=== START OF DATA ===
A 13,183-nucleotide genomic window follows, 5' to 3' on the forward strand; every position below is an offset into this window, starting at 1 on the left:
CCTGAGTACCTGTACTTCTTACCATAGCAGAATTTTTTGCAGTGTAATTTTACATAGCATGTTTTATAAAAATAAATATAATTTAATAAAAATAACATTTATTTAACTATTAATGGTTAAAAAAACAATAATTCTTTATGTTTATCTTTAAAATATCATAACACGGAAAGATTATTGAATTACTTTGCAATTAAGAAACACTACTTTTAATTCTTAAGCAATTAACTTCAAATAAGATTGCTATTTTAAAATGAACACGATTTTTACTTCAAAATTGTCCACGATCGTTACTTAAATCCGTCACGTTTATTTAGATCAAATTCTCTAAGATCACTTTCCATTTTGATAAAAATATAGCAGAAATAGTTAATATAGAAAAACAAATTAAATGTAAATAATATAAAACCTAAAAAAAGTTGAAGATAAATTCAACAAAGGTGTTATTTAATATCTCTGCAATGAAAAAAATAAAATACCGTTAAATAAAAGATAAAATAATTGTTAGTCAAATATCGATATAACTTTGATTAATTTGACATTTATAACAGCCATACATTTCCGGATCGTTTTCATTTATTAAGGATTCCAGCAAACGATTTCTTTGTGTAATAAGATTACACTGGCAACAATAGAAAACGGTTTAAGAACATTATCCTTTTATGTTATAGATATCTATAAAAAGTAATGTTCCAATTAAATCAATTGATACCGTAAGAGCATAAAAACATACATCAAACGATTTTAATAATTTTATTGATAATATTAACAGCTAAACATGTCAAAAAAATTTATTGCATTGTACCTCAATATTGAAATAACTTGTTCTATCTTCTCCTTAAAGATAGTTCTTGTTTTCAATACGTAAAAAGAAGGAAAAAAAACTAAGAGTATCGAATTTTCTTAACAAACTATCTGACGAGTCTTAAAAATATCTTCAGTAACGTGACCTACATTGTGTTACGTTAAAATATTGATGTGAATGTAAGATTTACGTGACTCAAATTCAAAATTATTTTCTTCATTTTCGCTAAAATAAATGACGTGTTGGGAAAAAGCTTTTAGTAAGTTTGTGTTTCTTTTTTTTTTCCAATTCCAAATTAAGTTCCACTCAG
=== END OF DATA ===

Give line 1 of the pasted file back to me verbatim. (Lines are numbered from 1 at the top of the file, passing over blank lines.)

A 13,183-nucleotide genomic window follows, 5' to 3' on the forward strand; every position below is an offset into this window, starting at 1 on the left: